From George Will, bemoaning the fate of a Republican Party in thrall to Donald Trump:
It is time to talk about his tax records.
OK, let's talk! Unfortunately, this is not the first line of Will's column, it's the last. Is it a two-part column, and this is just the cliffhanger? I don't know. I was reading the column for a different reason, when it suddenly stopped dead on this sentence.
So why was I reading the column? Because I was intrigued by the headline: "Donald Trump relishes wrecking the GOP." You see, a few days ago President Obama claimed that Trump merely "says in more interesting ways" what every other Republican says too. Will isn't buying:
Certainly not last week when Trump said, “I like the [Obamacare] mandate.”...Trump was not saying “what the other candidates are saying” when last week he said: “Every single other [Republican] candidate is going to cut the hell out of your Social Security.”... Embraces torture and promises to kill terrorists’ families.
Trump quickly backed away from his mandate mistake, and other Republican candidates endorse torture as well—as have large majorities of Republican voters since long before Trump burst on the scene. They just don't say so in quite such interesting ways as Trump.
So, once again, we're left with Trump's heresy on Social Security. That's about it. With fairly trivial exceptions, Trump is quite mainstream on all the other big conservative hot buttons: taxes, health care, abortion, guns, military spending, regulations, climate change, crime, deficits, and smashing ISIS to bits. Given all this, he sure is getting a lot of mileage out of his slight nonconformities on issues like eminent domain and Planned Parenthood funding.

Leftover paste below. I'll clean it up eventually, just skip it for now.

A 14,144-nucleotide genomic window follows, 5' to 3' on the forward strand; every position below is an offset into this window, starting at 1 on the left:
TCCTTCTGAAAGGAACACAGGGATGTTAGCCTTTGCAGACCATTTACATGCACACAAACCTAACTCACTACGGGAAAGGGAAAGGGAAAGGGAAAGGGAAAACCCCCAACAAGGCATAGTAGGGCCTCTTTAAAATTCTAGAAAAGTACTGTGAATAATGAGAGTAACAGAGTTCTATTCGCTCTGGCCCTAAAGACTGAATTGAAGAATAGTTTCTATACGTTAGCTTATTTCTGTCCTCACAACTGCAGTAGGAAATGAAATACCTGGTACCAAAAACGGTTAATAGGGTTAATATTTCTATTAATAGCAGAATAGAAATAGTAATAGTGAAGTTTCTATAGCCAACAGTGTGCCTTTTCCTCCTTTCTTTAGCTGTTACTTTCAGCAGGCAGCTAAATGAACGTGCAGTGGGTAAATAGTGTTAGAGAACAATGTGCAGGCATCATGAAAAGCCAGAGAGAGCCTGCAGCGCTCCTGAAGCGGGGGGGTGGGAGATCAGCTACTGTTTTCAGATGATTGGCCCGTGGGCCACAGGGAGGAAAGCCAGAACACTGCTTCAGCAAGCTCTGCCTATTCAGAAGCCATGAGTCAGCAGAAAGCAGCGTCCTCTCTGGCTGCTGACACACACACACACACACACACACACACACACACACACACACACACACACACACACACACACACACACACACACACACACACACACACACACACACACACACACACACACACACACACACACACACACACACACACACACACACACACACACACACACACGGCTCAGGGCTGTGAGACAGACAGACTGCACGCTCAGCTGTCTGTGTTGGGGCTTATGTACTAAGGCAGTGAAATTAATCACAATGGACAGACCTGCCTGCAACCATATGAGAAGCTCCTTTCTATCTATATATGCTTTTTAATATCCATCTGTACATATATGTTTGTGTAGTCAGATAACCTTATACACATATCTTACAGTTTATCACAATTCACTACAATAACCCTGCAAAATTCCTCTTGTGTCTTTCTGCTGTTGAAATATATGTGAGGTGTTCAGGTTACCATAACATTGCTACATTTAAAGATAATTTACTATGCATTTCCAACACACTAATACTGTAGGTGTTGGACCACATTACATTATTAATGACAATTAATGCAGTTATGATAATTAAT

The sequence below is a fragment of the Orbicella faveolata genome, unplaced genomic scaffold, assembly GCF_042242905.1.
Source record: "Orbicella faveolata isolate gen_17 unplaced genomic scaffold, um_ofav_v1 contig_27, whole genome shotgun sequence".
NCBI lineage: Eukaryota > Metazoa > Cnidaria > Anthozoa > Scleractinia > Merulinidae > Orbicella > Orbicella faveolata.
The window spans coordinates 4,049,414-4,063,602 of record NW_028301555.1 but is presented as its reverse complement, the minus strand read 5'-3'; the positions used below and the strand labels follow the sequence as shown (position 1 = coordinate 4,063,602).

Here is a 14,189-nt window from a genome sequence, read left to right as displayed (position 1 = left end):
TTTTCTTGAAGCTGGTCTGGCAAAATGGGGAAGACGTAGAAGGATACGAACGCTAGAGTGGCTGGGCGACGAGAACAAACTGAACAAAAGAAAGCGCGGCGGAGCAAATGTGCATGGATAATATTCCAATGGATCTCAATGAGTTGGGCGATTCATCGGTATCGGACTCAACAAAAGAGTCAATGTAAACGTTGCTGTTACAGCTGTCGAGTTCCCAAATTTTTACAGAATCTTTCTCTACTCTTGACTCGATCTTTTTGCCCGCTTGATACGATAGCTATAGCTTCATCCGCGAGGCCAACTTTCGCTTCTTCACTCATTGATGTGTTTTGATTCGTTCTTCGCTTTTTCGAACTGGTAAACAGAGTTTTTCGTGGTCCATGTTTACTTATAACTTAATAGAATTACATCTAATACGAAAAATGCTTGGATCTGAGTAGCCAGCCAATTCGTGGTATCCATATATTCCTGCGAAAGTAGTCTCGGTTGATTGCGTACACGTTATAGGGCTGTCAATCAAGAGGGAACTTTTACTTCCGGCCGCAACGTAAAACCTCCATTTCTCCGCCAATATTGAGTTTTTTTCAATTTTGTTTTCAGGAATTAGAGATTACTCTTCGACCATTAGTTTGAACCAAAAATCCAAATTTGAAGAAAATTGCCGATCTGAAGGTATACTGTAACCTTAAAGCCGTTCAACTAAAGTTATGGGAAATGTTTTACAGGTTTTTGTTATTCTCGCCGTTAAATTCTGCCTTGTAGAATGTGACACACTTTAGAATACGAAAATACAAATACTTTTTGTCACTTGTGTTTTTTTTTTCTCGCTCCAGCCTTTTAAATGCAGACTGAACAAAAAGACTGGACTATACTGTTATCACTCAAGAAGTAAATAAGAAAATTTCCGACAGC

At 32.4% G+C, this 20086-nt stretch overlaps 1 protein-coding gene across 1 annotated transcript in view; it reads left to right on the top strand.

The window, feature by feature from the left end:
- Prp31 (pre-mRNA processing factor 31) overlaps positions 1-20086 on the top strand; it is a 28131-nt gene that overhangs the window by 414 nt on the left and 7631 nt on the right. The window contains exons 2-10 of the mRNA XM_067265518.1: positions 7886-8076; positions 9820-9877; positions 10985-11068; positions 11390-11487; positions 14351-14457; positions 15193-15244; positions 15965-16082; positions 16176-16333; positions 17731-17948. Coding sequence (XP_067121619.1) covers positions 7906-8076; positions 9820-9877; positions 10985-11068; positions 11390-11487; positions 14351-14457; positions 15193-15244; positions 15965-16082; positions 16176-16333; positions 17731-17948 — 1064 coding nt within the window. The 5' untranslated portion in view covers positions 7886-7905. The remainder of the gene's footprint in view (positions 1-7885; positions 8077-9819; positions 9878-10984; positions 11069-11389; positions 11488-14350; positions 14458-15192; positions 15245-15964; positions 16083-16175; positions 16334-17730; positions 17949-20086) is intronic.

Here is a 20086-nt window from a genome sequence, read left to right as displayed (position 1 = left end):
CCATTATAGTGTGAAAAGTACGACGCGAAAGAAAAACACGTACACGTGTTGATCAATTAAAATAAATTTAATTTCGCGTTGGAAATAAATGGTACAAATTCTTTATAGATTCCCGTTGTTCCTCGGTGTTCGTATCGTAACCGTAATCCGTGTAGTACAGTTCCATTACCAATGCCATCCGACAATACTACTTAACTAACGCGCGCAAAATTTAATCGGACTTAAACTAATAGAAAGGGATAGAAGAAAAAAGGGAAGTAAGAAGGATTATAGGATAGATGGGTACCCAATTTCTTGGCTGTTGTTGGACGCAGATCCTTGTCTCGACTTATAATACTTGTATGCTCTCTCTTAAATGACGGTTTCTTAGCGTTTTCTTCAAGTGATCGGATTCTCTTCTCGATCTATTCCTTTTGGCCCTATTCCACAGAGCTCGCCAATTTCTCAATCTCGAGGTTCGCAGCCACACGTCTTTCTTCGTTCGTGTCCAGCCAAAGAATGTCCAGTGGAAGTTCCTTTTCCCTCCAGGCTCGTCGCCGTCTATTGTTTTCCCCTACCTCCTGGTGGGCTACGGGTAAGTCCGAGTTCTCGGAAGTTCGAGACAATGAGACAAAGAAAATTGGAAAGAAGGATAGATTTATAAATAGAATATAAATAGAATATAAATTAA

So is Trump really wrecking the GOP? I don't see it. The GOP wrecked the GOP. They're the ones who have spent the last 30 years building the kind of party that Trump appeals to. If Michael Moore entered the Democratic race, do you think he'd have the same effect? After all, he's loud, he's funny, and he's unapologetically liberal.
But he wouldn't have any serious impact. He'd build a small movement and get some good press, and that would be that. There just aren't enough Democrats around who'd find his brand of rabble-rousing convincing presidential material. The Democratic establishment hasn't spent the last 30 years building that kind of party.
So let's knock off the crocodile tears about Trump wrecking the Republican Party. This is the party the Republican establishment built. They found it convenient, and they were pretty sure they could keep it under control. But they couldn't. They started a bonfire to keep the rubes good and fired up, and now they're getting upset because someone else is throwing in a few logs and taking ownership of it. Boo hoo.